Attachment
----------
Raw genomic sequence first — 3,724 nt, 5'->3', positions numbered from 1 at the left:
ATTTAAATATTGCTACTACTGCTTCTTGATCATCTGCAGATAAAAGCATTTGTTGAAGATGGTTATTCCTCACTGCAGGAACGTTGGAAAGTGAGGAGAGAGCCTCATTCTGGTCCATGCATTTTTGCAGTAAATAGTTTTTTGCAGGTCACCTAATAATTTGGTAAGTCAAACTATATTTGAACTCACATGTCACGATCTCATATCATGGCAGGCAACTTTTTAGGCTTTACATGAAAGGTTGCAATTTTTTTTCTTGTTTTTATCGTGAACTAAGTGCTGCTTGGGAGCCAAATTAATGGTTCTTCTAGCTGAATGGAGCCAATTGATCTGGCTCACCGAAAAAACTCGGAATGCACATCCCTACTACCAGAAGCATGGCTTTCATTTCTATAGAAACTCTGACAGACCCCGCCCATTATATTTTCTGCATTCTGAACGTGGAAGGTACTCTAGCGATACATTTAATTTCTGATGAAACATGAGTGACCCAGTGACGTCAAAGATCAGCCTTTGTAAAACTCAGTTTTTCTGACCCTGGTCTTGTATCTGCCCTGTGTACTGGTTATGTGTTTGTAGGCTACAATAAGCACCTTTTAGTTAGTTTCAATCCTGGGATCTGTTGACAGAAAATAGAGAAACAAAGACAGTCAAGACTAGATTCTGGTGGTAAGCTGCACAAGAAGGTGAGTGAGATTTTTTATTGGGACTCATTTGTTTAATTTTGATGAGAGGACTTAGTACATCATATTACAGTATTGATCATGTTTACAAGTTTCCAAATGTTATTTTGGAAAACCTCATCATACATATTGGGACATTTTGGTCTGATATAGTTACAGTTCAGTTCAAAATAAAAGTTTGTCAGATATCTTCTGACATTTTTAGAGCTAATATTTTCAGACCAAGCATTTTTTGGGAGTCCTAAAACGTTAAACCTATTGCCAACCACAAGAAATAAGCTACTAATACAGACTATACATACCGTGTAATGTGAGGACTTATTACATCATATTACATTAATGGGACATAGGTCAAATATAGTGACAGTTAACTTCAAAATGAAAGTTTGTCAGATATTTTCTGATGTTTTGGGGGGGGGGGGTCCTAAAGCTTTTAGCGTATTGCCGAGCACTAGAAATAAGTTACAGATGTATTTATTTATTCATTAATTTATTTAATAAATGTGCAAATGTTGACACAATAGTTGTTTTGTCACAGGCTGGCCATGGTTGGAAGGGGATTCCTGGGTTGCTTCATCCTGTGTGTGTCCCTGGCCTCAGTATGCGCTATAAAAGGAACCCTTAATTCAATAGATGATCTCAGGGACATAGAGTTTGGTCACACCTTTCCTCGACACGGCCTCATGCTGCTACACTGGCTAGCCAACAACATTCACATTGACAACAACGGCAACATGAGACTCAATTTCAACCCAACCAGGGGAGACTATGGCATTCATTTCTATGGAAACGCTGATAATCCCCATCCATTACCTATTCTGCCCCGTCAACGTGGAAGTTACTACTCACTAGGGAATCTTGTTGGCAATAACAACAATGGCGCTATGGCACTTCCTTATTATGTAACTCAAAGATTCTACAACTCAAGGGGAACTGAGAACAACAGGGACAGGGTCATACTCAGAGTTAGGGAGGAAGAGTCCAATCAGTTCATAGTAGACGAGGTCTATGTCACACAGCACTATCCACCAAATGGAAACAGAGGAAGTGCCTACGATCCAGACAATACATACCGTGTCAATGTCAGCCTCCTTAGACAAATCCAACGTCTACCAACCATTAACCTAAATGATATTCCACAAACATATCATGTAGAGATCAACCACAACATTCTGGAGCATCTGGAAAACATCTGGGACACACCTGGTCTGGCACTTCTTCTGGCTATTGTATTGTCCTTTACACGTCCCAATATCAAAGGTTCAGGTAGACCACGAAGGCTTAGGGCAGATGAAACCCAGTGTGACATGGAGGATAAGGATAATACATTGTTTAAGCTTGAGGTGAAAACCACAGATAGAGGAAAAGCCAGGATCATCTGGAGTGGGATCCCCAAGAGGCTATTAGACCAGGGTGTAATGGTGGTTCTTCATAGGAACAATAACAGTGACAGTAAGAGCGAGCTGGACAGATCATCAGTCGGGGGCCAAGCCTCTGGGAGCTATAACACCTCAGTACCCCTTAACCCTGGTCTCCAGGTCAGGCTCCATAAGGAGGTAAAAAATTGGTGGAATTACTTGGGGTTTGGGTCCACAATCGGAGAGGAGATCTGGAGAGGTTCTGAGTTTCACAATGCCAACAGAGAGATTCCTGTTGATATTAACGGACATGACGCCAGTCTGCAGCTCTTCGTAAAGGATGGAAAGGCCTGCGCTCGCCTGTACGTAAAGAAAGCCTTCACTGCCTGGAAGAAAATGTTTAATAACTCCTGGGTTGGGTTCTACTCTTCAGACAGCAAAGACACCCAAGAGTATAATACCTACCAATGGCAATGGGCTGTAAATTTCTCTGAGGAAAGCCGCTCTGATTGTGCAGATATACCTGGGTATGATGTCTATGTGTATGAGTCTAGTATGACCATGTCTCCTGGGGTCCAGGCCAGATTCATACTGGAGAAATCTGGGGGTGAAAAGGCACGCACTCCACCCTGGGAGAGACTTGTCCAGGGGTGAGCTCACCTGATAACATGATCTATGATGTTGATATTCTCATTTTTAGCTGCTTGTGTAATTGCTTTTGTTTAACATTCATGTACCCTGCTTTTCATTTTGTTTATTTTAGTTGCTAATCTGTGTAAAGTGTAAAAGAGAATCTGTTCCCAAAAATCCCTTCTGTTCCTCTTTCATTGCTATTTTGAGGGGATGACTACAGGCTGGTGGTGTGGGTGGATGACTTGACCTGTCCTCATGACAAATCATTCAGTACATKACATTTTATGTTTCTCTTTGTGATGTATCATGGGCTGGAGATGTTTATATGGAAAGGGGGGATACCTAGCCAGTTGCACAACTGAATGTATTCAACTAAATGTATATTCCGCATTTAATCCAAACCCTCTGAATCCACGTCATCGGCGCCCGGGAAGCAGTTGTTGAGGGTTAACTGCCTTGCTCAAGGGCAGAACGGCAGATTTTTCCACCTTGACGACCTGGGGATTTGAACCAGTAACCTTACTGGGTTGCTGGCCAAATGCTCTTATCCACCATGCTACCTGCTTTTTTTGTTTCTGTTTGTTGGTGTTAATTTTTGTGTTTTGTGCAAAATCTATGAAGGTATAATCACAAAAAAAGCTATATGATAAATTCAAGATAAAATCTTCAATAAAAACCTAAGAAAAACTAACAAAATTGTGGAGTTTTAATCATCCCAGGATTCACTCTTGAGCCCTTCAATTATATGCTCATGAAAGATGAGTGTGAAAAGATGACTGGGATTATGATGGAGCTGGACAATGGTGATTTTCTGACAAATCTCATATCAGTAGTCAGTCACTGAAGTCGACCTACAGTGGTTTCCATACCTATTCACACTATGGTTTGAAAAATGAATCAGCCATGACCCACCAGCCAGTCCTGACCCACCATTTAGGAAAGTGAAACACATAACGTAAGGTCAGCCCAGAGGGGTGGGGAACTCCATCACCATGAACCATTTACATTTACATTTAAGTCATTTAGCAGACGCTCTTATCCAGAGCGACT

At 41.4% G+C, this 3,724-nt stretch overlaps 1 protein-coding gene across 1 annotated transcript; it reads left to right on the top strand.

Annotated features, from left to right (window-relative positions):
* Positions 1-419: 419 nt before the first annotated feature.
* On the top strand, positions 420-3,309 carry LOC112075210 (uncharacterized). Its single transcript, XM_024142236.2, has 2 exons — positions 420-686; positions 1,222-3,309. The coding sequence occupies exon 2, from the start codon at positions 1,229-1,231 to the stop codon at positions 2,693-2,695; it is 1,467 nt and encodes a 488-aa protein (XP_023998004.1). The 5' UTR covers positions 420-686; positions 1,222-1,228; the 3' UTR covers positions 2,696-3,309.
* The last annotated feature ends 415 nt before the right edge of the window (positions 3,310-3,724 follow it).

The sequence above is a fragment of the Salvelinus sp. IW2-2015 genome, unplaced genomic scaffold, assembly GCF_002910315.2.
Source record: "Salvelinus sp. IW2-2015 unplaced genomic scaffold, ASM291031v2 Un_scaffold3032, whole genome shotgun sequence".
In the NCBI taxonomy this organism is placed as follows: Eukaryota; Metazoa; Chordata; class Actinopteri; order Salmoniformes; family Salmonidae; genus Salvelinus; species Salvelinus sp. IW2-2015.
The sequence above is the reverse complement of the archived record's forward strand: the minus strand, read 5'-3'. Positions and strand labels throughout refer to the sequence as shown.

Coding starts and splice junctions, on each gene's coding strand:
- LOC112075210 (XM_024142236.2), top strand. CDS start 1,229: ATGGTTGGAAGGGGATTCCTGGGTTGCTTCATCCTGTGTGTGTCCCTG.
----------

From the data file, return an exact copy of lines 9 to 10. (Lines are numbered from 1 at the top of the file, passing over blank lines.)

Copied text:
Source record: "Salvelinus sp. IW2-2015 unplaced genomic scaffold, ASM291031v2 Un_scaffold3032, whole genome shotgun sequence".
In the NCBI taxonomy this organism is placed as follows: Eukaryota; Metazoa; Chordata; class Actinopteri; order Salmoniformes; family Salmonidae; genus Salvelinus; species Salvelinus sp. IW2-2015.